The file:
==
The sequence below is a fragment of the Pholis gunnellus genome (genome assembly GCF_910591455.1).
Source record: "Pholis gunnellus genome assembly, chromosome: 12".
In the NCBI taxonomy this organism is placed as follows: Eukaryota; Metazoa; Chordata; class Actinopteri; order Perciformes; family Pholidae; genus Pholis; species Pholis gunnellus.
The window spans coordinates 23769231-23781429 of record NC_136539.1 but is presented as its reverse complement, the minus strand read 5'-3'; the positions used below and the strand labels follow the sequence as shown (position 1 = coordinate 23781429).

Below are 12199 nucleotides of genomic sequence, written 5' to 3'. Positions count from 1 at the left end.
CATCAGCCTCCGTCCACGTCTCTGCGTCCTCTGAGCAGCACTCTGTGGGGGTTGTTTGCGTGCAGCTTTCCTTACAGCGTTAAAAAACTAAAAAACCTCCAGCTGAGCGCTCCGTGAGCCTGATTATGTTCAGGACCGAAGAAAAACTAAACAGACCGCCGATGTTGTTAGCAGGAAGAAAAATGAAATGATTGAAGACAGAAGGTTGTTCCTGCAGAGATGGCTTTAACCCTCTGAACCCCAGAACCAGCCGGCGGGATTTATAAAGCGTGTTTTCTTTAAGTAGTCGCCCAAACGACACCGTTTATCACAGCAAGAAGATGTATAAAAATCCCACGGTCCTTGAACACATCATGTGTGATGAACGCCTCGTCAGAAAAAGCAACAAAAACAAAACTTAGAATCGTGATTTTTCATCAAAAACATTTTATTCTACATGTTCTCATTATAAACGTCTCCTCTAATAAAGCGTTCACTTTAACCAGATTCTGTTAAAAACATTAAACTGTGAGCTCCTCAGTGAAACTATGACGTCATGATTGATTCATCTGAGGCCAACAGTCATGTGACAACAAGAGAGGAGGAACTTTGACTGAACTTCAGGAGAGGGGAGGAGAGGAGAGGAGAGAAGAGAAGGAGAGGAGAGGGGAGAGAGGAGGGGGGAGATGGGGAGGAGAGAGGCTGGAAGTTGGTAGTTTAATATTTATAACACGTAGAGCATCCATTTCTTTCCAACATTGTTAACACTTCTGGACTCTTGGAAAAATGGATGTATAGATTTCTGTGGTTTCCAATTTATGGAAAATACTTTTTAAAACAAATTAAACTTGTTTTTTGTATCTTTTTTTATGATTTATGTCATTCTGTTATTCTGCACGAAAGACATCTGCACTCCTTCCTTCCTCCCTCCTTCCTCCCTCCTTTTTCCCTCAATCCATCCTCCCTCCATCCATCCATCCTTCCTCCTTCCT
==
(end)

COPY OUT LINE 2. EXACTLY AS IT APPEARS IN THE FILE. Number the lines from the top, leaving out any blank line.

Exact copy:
Source record: "Pholis gunnellus genome assembly, chromosome: 12".